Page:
This Under-Followed REIT Offers Great Growth Potential And a 7.6% Yield

One of the things that stinks about being a growth investor is companies looking to expand don’t usually pay much for a dividend.

This makes sense, since it doesn’t make sense to pay out a large portion of earnings back to shareholders and then borrow to fund growth. These stocks will often pay out small dividends, however, just to expose the company to mutual funds and ETFs that exclusively invest in dividend payers.

Every now and again though, a growth stock comes along that pays a succulent dividend. The company can use debt to finance its empire, leaving most of the profits left to pay shareholders a generous payout each month.

Such a stock exists today on the Toronto Stock Exchange, but with a market cap of just $227 million I wouldn’t be surprised if you’ve never heard of it. The REIT isn’t allocated in many REIT ETFs, and it’s relatively unknown.

The skinny

Automotive Properties REIT (TSX:APR.UN) isn’t your average REIT. The company is the only player in a niche part of the real estate market. It buys auto dealerships and then leases these locations back to dealership operators.

You’d think this is destined to be nothing more than a tiny business, but it has loads of growth potential. Canada’s automotive dealership market is incredibly fragmented. There are some 3,500 dealerships across the country and the leading operator, Dilawri Group, owns a mere 72 of them. In fact, the top 10 dealership groups only own 11% of Canada’s car dealerships. There are a lot of local businesspeople who own a dealership or two who are looking to retire in the next decade.

A big chunk of the cost of acquiring dealerships is paying for the real estate. That’s where Automotive Properties steps in. Say a dealership costs $15 million to acquire. The real estate alone costs $10 million while the rest (shop equipment, inventory, etc.) costs $5 million. If an acquirer can pay $5 million instead of $15 million, it can expand without tying up that much capital.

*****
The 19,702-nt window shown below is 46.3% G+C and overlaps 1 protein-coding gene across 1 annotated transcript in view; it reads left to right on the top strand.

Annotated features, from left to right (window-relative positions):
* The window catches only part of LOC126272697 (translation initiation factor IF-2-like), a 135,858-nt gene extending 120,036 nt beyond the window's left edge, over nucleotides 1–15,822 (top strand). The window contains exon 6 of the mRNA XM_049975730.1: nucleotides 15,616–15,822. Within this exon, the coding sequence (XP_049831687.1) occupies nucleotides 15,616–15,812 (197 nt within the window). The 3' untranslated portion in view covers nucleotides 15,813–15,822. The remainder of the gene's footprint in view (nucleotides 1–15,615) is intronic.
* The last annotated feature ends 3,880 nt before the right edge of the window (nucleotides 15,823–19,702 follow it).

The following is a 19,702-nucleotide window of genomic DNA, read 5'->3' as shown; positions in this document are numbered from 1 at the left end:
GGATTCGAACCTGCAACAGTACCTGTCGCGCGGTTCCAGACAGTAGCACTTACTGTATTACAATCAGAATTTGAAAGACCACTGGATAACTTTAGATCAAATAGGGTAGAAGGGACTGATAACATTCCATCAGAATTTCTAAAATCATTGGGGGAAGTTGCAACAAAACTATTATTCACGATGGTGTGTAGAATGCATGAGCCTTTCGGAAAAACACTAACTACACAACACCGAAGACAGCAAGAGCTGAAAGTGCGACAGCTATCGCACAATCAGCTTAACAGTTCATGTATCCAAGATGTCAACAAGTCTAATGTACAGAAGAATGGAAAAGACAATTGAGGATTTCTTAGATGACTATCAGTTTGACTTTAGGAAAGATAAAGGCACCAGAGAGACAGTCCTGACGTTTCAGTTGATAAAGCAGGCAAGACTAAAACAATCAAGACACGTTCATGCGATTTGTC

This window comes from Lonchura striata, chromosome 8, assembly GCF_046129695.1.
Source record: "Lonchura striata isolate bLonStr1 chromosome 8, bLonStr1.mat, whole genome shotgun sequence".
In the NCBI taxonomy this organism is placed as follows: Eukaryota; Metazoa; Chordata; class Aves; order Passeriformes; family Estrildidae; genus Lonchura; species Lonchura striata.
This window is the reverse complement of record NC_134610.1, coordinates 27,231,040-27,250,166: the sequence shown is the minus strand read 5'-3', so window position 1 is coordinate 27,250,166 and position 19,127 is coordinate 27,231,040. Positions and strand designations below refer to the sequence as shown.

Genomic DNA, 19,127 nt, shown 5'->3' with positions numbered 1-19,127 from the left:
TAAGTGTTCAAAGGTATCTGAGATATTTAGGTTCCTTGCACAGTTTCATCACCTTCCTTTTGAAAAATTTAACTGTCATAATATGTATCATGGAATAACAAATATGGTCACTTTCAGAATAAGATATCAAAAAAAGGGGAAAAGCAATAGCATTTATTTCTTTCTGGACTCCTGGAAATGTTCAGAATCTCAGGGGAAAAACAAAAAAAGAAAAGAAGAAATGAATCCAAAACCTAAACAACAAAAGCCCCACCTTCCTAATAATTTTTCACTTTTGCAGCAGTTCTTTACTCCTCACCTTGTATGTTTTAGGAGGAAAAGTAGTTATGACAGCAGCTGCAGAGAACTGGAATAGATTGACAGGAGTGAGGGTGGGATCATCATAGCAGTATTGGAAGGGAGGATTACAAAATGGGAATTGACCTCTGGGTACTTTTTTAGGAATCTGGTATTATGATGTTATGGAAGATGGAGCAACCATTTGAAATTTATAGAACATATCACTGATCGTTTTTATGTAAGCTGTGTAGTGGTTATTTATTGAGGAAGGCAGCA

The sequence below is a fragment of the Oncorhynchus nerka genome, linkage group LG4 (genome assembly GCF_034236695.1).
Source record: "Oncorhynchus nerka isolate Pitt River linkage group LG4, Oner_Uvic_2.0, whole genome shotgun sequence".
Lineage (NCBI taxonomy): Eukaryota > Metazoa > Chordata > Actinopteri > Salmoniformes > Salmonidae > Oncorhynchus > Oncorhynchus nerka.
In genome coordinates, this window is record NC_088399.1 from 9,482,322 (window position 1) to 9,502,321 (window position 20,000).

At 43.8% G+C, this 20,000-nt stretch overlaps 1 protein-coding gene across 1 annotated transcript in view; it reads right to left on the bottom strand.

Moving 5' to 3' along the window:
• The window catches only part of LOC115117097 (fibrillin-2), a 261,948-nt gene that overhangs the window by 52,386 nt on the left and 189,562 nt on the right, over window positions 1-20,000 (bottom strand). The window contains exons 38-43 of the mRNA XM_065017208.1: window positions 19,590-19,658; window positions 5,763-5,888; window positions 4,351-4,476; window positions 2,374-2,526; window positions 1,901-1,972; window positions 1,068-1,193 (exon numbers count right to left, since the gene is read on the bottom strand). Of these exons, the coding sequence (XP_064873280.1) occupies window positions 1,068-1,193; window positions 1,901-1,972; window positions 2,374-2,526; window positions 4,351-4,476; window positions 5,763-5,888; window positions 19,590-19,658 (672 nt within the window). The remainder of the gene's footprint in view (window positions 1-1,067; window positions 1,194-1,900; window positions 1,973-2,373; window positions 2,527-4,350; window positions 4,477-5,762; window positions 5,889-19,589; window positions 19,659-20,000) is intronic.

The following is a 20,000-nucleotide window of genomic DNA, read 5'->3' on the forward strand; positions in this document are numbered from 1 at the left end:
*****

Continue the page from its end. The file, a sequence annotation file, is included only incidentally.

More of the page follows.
Automotive Properties is so busy buying dealerships it’s hard to keep up. Since its July 2015 IPO, the company has acquired 34 properties to boost its total portfolio from 26 to 60 properties. Acquisitions in 2019 include a Tesla service depot in Kitchener-Waterloo, two locations in Winnipeg, two properties in Guelph and a Volkswagen dealership in Abbotsford, BC. Total gross leasable space just surpassed 2.2 million square feet. A year ago, gross leasable space was less than 1.5 million square feet.

Yeah, that’s right. Automotive Properties grew the size of its portfolio by more than 50% in a year.

The company has a close relationship with Dilawri, owning approximately half of the dealer group’s properties. Rent collected from Dilawri was 100% of earnings when the trust had its IPO; that percentage is down to about 62% today. This relationship is a net positive because it contributes to much of Automotive Properties’ growth potential. The trust has first right of refusal on any Dilawri property that hits the market.

Drive this dividend all the way to the bank

Automotive Properties has one of the best dividends in the entire market right now. Shares currently yield a robust 7.6%. The company is also included on our list of the best Canadian REITs.

You might think a yield that high is in danger, but that’s the beauty of this stock. Because the bottom line is growing so quickly, the company is bringing its payout ratio down. This means the dividend gets more secure each quarter.